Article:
Safety and Efficacy of Adalimumab in Patients with Noninfectious Uveitis in an Ongoing Open-Label Study: VISUAL III

Ophthalmology. 2018 Jul;125(7):1075-1087. doi: 10.1016/j.ophtha.2017.12.039. Epub 2018 Feb 9.


Purpose: To evaluate safety and efficacy of adalimumab in patients with noninfectious intermediate, posterior, or panuveitis.

Design: Phase 3, open-label, multicenter clinical trial extension (VISUAL III).

Participants: Adults meeting treatment failure (TF) criteria or who completed VISUAL I or II (phase 3, randomized, double-masked, placebo-controlled) without TF.

Methods: Patients received adalimumab 40 mg every other week. Interim follow-up data were described from VISUAL III weeks 0 through 78.

Main outcome measures: Disease quiescence, steroid-free quiescence, active inflammatory chorioretinal/retinal vascular lesions, anterior chamber cell grade, vitreous haze grade, best-corrected visual acuity (BCVA), and corticosteroid dose. Binary data were reported using nonresponder imputation (NRI), continuous data using last observation carried forward and as-observed analysis, and corticosteroid dose using observed-case analysis. Adverse events (AEs) were reported from first adalimumab dose in VISUAL III through interim cutoff.

Results: Of 424 patients enrolled, 371 were included in intent-to-treat analysis. At study entry, 242 of 371 (65%) patients had active uveitis; 60% (145/242, NRI) achieved quiescence at week 78, and 66% (95/143, as-observed) of those were corticosteroid free. At study entry, 129 of 371 (35%) patients had inactive uveitis; 74% (96/129, NRI) achieved quiescence at week 78, and 93% (89/96, as-observed) of those were corticosteroid free. Inflammatory lesions, anterior chamber grade, and vitreous haze grade showed initial improvement followed by decline in patients with active uveitis and remained stable in patients with inactive uveitis. BCVA improved in patients with active uveitis from weeks 0 to 78 (0.27 to 0.14 logMAR; left and right eyes; as-observed) and remained stable in patients with inactive uveitis. Mean corticosteroid dose decreased from 13.6 mg/day (week 0) to 2.6 mg/day (week 78) in patients with active uveitis and remained stable in those with inactive uveitis (1.5-1.2 mg/day). AEs (424 events/100 patient-years) and serious AEs (16.5 events/100 patient-years) were comparable with previous VISUAL trials.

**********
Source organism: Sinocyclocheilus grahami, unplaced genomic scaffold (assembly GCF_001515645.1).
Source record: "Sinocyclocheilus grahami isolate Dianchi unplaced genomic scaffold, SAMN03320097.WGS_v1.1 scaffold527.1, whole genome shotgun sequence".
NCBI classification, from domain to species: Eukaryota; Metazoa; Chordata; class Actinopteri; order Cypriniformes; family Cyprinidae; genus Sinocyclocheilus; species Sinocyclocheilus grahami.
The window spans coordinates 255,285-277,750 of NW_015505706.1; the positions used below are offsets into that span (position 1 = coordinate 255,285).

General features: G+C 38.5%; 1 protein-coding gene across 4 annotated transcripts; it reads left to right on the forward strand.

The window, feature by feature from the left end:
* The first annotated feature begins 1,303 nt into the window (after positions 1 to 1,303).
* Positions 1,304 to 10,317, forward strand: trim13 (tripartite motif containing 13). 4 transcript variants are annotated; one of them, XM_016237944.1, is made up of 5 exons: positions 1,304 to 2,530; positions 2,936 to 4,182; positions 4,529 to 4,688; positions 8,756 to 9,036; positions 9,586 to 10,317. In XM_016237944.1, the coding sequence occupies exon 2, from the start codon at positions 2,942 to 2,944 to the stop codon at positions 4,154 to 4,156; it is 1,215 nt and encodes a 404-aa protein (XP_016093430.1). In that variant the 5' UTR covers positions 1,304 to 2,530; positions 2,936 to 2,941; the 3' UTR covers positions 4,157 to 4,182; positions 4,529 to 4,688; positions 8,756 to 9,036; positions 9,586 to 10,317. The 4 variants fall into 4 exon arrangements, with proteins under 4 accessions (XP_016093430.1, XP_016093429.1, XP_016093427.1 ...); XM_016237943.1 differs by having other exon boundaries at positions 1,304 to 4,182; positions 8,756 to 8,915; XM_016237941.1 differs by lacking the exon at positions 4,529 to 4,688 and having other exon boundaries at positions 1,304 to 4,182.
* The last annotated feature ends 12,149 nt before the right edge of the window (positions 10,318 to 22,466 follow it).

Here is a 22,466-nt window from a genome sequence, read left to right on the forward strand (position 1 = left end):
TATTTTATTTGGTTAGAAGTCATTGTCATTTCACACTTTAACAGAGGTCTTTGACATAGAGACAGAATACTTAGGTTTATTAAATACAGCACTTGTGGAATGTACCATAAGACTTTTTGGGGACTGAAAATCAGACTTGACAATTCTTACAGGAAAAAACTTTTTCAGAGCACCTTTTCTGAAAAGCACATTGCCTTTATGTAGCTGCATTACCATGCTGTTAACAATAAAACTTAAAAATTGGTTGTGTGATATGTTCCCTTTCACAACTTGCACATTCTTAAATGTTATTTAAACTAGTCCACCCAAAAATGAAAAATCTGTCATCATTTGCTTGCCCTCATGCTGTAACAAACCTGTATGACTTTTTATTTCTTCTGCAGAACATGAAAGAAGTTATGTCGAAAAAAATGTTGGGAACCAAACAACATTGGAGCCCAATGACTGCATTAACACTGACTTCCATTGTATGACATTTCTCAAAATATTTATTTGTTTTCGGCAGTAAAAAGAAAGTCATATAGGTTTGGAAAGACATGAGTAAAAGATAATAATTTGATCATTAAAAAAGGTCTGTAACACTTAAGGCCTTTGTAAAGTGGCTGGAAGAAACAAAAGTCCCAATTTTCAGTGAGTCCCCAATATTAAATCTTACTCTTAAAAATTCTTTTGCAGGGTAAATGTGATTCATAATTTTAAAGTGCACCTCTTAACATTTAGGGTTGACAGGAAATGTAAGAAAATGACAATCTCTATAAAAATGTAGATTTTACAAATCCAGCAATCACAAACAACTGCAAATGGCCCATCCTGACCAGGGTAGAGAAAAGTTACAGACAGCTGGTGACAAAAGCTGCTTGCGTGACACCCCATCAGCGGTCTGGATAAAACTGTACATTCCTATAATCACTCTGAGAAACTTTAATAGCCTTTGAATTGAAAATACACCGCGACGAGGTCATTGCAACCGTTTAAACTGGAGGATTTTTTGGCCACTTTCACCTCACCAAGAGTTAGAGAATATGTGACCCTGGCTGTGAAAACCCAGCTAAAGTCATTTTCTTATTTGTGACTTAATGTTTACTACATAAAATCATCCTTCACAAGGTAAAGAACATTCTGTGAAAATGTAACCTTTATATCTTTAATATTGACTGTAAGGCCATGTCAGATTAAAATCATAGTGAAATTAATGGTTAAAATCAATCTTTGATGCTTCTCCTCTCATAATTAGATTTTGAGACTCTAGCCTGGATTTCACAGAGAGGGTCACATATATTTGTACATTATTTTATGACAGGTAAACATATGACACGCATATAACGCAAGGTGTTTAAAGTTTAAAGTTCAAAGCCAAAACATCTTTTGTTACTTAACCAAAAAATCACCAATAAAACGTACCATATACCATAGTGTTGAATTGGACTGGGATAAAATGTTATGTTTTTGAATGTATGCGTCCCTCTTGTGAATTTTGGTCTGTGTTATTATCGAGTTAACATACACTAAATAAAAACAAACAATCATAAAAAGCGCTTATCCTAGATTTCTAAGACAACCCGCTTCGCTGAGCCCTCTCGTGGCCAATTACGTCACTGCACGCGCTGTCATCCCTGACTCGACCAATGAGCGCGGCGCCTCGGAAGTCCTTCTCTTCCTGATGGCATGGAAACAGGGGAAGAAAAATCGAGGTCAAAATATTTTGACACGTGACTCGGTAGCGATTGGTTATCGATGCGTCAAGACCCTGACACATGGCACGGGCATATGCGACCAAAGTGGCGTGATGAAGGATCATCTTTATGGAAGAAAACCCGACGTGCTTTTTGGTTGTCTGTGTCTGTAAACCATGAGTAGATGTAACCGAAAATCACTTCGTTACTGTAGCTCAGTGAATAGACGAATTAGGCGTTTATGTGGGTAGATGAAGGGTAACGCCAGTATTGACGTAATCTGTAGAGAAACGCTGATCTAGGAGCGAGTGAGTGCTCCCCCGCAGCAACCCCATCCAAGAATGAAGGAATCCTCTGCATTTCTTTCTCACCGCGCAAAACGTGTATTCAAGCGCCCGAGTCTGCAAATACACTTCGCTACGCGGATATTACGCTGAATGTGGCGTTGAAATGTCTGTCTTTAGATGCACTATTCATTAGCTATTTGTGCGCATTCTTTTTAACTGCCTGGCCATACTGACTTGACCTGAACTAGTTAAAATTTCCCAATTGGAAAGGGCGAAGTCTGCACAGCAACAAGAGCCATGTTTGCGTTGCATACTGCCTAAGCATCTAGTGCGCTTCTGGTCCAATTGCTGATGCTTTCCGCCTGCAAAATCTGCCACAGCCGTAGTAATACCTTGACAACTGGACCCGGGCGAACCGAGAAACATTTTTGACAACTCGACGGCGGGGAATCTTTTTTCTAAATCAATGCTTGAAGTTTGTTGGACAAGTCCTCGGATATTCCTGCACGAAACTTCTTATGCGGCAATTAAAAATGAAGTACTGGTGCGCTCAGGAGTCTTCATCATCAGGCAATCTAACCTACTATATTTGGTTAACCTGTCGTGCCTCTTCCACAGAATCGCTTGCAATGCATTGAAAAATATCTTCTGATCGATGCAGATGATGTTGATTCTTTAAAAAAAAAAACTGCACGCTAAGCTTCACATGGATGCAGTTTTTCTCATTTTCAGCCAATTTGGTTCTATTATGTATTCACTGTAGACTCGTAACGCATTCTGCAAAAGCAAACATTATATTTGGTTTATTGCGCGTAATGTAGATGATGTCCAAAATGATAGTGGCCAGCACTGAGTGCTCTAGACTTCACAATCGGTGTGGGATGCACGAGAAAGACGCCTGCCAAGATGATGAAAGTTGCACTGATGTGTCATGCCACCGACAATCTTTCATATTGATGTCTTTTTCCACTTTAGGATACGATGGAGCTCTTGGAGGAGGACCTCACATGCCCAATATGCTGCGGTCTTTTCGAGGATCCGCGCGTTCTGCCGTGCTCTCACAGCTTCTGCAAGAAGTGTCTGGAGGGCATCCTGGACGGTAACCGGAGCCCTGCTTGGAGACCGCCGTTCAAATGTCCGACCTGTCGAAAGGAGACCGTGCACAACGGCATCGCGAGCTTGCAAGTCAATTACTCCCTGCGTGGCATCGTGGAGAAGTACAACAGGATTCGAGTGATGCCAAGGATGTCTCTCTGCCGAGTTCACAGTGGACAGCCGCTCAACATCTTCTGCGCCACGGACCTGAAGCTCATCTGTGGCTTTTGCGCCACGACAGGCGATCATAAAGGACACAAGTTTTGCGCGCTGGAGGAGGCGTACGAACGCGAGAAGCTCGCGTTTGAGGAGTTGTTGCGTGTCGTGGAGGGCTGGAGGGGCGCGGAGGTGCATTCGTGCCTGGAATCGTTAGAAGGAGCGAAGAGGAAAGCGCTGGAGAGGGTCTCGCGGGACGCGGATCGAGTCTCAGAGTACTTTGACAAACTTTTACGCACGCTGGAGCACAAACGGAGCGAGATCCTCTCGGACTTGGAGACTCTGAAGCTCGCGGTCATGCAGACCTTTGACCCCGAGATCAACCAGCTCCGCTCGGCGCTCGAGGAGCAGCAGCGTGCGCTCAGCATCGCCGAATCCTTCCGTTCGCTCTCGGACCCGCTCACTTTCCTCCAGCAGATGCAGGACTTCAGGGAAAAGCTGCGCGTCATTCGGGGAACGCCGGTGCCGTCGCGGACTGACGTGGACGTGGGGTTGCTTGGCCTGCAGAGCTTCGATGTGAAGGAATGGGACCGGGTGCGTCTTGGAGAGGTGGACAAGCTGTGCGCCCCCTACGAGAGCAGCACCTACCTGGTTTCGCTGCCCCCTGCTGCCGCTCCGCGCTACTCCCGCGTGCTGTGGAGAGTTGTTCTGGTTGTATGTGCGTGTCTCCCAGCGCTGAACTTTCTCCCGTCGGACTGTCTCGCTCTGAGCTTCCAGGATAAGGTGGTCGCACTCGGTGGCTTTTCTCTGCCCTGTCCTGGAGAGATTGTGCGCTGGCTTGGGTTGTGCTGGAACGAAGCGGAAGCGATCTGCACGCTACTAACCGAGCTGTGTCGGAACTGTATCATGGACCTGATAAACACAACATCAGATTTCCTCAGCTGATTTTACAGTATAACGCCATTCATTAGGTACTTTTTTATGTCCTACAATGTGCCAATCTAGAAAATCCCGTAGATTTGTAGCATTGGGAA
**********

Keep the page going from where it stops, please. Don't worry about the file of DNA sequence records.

Conclusions: Patients with active uveitis at study entry who received adalimumab therapy were likely to achieve quiescence, improve visual acuity, and reduce their daily uveitis-related systemic corticosteroid use. Most patients with inactive uveitis at study entry sustained quiescence without a systemic corticosteroid dose increase. No new safety signals were identified.

Publication types

  • Clinical Trial, Phase III
  • Multicenter Study
  • Randomized Controlled Trial
  • Research Support, Non-U.S. Gov't

MeSH terms

  • Adalimumab / adverse effects
  • Adalimumab / therapeutic use*
  • Adult
  • Aged
  • Aged, 80 and over
  • Anti-Inflammatory Agents / adverse effects
  • Anti-Inflammatory Agents / therapeutic use*
  • Double-Blind Method
  • Female
  • Follow-Up Studies
  • Humans
  • Male
  • Middle Aged
  • Panuveitis / diagnosis
  • Panuveitis / drug therapy*
  • Panuveitis / physiopathology
  • Treatment Outcome
  • Uveitis, Intermediate / diagnosis
  • Uveitis, Intermediate / drug therapy*
  • Uveitis, Intermediate / physiopathology
  • Uveitis, Posterior / diagnosis
  • Uveitis, Posterior / drug therapy*
  • Uveitis, Posterior / physiopathology
  • Visual Acuity / physiology
  • Young Adult


  • Anti-Inflammatory Agents
  • Adalimumab